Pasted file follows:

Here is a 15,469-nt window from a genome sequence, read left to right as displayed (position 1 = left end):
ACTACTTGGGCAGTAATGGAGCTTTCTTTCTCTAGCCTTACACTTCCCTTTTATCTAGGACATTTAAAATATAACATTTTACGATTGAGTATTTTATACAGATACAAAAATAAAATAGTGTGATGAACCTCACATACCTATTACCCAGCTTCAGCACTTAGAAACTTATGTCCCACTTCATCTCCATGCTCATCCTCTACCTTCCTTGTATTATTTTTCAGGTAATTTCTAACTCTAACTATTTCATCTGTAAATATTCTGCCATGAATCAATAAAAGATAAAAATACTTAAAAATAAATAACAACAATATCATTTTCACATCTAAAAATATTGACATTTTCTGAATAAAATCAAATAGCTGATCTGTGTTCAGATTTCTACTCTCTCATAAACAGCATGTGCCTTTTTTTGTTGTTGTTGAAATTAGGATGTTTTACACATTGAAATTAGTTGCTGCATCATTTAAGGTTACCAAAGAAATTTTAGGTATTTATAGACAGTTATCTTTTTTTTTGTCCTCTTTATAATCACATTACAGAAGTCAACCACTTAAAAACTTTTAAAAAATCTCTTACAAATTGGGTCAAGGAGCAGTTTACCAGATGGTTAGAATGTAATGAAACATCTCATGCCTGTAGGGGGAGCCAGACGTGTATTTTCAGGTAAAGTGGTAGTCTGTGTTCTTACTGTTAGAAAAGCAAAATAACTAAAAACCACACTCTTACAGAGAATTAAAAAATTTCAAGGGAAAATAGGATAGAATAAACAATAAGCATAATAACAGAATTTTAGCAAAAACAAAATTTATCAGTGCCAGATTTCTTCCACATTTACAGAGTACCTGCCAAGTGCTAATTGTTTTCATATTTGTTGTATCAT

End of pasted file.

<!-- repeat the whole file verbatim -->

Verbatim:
Here is a 15,469-nt window from a genome sequence, read left to right as displayed (position 1 = left end):
ACTACTTGGGCAGTAATGGAGCTTTCTTTCTCTAGCCTTACACTTCCCTTTTATCTAGGACATTTAAAATATAACATTTTACGATTGAGTATTTTATACAGATACAAAAATAAAATAGTGTGATGAACCTCACATACCTATTACCCAGCTTCAGCACTTAGAAACTTATGTCCCACTTCATCTCCATGCTCATCCTCTACCTTCCTTGTATTATTTTTCAGGTAATTTCTAACTCTAACTATTTCATCTGTAAATATTCTGCCATGAATCAATAAAAGATAAAAATACTTAAAAATAAATAACAACAATATCATTTTCACATCTAAAAATATTGACATTTTCTGAATAAAATCAAATAGCTGATCTGTGTTCAGATTTCTACTCTCTCATAAACAGCATGTGCCTTTTTTTGTTGTTGTTGAAATTAGGATGTTTTACACATTGAAATTAGTTGCTGCATCATTTAAGGTTACCAAAGAAATTTTAGGTATTTATAGACAGTTATCTTTTTTTTTGTCCTCTTTATAATCACATTACAGAAGTCAACCACTTAAAAACTTTTAAAAAATCTCTTACAAATTGGGTCAAGGAGCAGTTTACCAGATGGTTAGAATGTAATGAAACATCTCATGCCTGTAGGGGGAGCCAGACGTGTATTTTCAGGTAAAGTGGTAGTCTGTGTTCTTACTGTTAGAAAAGCAAAATAACTAAAAACCACACTCTTACAGAGAATTAAAAAATTTCAAGGGAAAATAGGATAGAATAAACAATAAGCATAATAACAGAATTTTAGCAAAAACAAAATTTATCAGTGCCAGATTTCTTCCACATTTACAGAGTACCTGCCAAGTGCTAATTGTTTTCATATTTGTTGTATCAT